Diary of John Quincy Adams, volume 2



27th. JQA 27th. Adams, John Quincy

Recite in Ferguson this week. Mr. Williams, this forenoon concluded his course of astronomical lectures, by explaining the or-133rery, and the cometarium.1 I have not received from these lectures either the entertainment or the instruction, which I expected from them. Except having acquired a clearer notion of the figures of the different planets by viewing them through the telescope, I believe I have not attained one new idea, by the ten Lectures. However I do not know that more could be said than has been. In Sciences of this kind, little novelty is now to be expected. Few discoveries are probably left to be made, and those will be owing perhaps, rather to chance, than to any extraordinary effort of genius.

This evening, just before prayers about 40 horsemen, arrived here under the command of Judge Prescott2 of Groton, in order to protect the court to-morrow, from the rioters. We hear of nothing, but Shays3 and Shattuck4: two of the most despicable characters in the community, now make themselves of great consequence. There has been in the course of the day fifty different reports flying about, and not a true one among them.


A mechanical device for illustrating the motion of comets in their elliptical orbits.


General Oliver Prescott, the Groton physician, military officer, and justice of the peace who, upon hearing of Shattuck's intention of preventing the court from sitting, rode into Cambridge with a body of forty horsemen and secured the courthouse. Receiving word of the reception prepared for them, the rebels melted away (Sibley-Shipton, Harvard Graduates , 12: 569–573).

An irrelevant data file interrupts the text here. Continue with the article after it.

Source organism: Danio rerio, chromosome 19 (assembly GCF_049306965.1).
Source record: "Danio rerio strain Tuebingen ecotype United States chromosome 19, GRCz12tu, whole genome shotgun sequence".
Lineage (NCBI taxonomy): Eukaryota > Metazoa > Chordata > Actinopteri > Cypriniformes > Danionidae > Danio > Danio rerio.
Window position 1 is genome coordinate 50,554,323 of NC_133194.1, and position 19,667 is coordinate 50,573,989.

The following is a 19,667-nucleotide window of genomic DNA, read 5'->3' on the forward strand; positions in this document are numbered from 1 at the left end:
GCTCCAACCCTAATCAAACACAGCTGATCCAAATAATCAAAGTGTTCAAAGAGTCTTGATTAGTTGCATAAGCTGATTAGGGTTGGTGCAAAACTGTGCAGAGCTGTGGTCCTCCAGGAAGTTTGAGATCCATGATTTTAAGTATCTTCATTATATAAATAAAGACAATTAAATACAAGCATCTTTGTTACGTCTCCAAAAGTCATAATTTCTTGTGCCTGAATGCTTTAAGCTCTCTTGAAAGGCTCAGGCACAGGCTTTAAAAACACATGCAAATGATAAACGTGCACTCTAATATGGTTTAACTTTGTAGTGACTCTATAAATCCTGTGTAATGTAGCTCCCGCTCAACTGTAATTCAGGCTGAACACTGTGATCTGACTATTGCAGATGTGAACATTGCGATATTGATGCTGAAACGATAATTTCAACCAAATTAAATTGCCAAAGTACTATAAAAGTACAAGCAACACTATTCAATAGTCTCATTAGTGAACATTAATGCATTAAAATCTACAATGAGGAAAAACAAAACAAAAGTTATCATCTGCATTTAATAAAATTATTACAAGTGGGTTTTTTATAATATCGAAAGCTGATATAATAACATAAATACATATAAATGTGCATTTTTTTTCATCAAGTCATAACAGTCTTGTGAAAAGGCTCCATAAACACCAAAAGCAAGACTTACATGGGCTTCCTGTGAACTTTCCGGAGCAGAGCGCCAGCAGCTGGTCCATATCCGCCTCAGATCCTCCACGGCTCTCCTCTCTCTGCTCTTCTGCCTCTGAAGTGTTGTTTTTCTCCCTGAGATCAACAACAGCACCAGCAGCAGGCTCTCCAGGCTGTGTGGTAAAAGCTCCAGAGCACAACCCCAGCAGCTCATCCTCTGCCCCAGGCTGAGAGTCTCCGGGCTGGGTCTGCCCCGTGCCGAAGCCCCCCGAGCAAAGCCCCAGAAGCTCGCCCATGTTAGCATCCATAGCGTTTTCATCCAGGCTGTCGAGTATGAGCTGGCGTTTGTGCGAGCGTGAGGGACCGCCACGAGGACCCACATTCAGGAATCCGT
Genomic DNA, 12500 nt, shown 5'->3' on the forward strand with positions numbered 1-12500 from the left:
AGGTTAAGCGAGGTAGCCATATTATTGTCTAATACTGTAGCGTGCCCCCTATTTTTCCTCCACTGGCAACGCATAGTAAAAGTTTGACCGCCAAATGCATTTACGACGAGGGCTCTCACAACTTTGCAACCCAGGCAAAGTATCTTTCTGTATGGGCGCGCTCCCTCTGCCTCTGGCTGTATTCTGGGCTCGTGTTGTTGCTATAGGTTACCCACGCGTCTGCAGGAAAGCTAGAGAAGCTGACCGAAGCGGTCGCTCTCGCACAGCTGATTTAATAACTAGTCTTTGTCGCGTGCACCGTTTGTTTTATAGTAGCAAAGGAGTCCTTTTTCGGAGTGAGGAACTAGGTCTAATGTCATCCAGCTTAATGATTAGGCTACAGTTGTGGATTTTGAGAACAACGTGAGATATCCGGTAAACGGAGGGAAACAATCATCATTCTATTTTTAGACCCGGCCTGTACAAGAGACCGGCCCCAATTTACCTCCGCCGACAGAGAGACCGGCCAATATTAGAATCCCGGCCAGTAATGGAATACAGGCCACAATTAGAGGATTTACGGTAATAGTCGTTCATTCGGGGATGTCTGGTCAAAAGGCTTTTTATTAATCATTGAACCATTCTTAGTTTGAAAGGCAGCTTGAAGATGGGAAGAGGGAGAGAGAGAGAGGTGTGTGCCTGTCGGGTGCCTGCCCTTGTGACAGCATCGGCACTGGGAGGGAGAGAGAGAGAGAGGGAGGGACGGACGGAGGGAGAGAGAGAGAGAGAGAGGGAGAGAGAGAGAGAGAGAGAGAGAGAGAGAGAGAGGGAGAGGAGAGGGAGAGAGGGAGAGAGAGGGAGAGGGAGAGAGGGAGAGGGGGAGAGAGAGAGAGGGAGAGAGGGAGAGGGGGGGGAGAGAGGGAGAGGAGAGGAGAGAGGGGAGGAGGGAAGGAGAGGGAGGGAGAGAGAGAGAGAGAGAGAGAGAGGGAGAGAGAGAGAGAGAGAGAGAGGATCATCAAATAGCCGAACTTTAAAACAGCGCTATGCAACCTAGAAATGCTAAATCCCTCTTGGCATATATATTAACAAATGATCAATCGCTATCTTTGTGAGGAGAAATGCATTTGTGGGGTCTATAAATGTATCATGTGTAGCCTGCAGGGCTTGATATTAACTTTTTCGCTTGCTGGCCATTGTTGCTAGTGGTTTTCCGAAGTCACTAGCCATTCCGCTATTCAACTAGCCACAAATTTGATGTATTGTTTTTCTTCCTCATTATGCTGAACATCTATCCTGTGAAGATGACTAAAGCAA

Daniel Shays, Revolutionary officer, Pelham farmer, and local officeholder, prominent in the rebellion which bears his name. Shays, by this time the leader of the insurgents in western Massachusetts, had two months earlier established an agreement with the Hampshire co. militia to prevent the Supreme Judicial Court, meeting at Springfield, from hearing cases involving indictments against the insurgents or concerning debts ( DAB ).


Job Shattuck, Revolutionary officer, large Groton landowner, and prominent townsman, who had participated in the Groton riots of 1781, which involved the collection of taxes in specie. On 12 Sept., Shattuck assembled about one hundred men from Groton and nearby towns to prevent the sitting of the court of common pleas in Concord. Successful there, they decided to march to Cambridge, where the court was to meet on 28 Nov. The plan to join up with other rebel forces failed, and Shattuck was later captured, tried in Boston the following May, and sentenced to be hanged. After two temporary reprieves, he was unconditionally pardoned and retired to Groton (Samuel A. Green, “Groton during Shays's Rebellion,” MHS, Procs., 2d ser., 1 [1884–1885]:298–312).